The INSTINCT (INformatics Supporting Therapy in INdividualized Clinical Trials) project is a QB3-based multidisciplinary collaboration between UC Santa Cruz and UC San Francisco designed to apply genomic knowledge to clinical research. The collaboration will address important scientific and health problems in the areas of cancer, autoimmune, and neurological diseases.

With the advent of high-throughput sequencing techniques, genomics plays an increasingly important role in many areas of medicine. The comprehensive analysis of genomic and clinical data can lead to major new insights in medical research. However, the application of genomic knowledge is hampered in part because limited tools are available for mining the vast amount of information and translating it into discovery.

The Haussler lab at UC Santa Cruz and the UCSC Genome Bioinformatics group have developed computational techniques and software programs that are widely used in genome research, including the popular UCSC Genome Browser and the UCSC Cancer Genomics Browser to facilitate the visualization, integration, comparison and analysis of large sets of genomic and clinical data in the cancer field. As genome-wide high-throughput data become more available, we expect tools of this nature to play a progressively more central role in many disease areas.

A leading center for biomedical sciences, UCSF is hosting some of the best clinical and experimental research in the country.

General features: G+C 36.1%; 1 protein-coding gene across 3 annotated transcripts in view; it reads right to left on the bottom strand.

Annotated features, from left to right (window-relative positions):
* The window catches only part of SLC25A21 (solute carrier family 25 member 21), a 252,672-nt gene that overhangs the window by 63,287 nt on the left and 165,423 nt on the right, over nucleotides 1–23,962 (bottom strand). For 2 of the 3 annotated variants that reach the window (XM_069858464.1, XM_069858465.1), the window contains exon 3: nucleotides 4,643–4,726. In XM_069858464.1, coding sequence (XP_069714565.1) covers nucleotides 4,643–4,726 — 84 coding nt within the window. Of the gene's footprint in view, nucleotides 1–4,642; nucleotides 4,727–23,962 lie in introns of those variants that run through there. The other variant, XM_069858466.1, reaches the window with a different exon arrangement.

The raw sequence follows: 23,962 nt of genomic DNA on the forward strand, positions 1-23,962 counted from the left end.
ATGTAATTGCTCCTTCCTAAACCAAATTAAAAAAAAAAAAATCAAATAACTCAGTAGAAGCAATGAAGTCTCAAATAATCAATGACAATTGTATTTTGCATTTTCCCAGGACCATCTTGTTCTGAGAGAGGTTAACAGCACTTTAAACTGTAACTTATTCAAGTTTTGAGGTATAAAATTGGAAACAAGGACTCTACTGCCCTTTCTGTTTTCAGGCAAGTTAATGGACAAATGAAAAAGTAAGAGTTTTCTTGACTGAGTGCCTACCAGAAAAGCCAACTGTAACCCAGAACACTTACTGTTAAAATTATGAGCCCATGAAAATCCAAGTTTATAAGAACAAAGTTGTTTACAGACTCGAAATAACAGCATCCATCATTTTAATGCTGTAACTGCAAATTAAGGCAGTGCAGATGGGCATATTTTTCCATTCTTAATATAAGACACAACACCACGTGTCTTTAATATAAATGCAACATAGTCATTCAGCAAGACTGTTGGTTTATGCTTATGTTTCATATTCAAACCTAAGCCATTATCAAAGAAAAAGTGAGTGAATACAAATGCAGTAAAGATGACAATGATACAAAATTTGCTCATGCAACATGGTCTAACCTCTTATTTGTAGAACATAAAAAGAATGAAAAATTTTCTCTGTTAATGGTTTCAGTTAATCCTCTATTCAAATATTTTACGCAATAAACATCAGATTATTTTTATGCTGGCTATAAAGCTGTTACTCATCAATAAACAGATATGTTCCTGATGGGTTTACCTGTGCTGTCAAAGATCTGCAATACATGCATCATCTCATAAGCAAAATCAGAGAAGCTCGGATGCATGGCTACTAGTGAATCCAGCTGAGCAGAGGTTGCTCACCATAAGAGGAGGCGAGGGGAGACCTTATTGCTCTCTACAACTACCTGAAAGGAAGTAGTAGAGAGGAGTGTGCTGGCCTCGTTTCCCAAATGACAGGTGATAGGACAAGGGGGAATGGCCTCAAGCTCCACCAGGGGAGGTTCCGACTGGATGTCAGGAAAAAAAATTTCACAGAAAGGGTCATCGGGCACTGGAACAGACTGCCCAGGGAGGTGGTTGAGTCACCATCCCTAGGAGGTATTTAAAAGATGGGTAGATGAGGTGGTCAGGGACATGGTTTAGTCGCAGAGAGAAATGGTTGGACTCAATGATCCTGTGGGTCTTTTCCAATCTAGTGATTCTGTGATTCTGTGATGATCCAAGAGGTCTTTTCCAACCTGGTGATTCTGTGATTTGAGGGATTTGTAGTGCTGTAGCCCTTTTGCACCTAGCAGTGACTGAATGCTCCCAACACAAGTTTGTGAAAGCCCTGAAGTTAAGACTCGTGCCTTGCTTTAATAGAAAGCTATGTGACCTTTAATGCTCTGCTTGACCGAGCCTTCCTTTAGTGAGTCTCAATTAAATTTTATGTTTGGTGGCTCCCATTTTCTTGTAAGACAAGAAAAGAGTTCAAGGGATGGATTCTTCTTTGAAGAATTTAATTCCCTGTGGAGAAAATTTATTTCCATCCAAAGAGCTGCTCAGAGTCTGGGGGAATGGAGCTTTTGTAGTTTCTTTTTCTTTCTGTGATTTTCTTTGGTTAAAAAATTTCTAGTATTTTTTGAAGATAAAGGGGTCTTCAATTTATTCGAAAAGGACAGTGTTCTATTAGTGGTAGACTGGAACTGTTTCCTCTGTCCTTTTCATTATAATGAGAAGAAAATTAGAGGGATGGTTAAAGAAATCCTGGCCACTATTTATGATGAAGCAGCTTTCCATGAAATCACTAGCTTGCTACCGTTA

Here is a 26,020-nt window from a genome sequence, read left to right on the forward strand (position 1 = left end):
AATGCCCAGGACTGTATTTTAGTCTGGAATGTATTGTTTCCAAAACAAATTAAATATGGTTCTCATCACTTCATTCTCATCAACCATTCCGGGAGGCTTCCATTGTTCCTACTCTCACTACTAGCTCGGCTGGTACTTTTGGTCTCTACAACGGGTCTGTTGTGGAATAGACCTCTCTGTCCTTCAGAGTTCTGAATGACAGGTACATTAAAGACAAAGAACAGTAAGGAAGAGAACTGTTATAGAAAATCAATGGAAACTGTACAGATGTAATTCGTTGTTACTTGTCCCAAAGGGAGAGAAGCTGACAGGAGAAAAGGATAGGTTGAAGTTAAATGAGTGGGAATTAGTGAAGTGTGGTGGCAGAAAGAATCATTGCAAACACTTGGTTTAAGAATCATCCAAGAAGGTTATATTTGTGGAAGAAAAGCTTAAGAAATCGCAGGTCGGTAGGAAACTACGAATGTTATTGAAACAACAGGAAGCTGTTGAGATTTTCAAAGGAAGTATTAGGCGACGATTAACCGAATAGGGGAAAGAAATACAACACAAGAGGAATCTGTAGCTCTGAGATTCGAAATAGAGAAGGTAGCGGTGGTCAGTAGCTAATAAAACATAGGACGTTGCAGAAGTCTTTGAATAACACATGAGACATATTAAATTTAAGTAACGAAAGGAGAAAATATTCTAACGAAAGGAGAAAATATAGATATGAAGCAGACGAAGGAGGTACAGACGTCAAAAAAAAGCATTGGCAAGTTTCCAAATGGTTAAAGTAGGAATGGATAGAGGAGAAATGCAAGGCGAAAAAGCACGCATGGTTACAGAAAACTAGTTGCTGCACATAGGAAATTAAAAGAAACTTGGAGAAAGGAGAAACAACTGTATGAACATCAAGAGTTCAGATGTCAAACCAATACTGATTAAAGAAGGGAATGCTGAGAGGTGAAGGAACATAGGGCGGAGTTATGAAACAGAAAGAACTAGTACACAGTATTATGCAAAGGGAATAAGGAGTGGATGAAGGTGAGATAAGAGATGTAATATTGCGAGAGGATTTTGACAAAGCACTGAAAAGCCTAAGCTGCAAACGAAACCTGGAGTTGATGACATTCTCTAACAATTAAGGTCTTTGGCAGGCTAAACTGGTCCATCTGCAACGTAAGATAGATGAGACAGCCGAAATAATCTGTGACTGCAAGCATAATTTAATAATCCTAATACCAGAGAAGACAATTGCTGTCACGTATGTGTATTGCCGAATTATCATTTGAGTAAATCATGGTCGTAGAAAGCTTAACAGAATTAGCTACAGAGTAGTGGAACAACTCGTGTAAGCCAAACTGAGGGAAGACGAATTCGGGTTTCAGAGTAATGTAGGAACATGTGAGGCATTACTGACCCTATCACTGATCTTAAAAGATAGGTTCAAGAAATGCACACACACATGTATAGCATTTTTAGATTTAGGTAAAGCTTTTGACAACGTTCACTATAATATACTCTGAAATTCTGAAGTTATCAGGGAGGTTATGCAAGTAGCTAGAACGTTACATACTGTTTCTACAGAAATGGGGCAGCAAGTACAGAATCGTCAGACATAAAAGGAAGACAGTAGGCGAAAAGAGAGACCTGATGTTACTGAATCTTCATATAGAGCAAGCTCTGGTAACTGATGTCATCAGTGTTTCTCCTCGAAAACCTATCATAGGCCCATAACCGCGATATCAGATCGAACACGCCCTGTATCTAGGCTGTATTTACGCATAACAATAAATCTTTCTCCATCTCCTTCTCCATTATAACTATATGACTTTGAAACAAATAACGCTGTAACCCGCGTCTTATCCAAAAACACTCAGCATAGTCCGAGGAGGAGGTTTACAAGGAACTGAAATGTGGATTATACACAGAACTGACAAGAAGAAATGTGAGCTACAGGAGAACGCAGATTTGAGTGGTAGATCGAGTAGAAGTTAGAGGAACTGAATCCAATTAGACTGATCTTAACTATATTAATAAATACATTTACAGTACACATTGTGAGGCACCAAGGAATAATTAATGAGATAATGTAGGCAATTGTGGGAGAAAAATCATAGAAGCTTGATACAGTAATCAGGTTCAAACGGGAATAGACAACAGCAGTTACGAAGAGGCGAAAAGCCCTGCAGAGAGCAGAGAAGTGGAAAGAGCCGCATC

The combination of UCSC’s bioinformatics expertise with the clinical and experimental research at UCSF will lead to creative and powerful new genomics applications.

As part of this collaboration, UCSC will develop tools for the UCSC Cancer Genomics Browser for the analysis, visualization, and integration of exploratory data. UCSC's tools and algorithms perform advanced statistical analysis and use machine learning techniques to identify patterns in genomics data and correlate them with clinical information. By working together to apply these tools to genomics data generated by clinical research at UCSF, we hope to participate in the development of new approaches in critical disease areas.

UCSC is primarily interested in projects with a significant amount of genomics data, at minimum large sets of gene expression data, but ideally including data on copy number variation, mutation, epigenomic changes, or miRNA profiling.  Because large sample number is extremely important for statistical analysis, larger clinical trials or research projects with many samples from many patients will be essential.

This collaboration will generate a synergistic effect in important areas of disease research that could not be achieved by either group alone.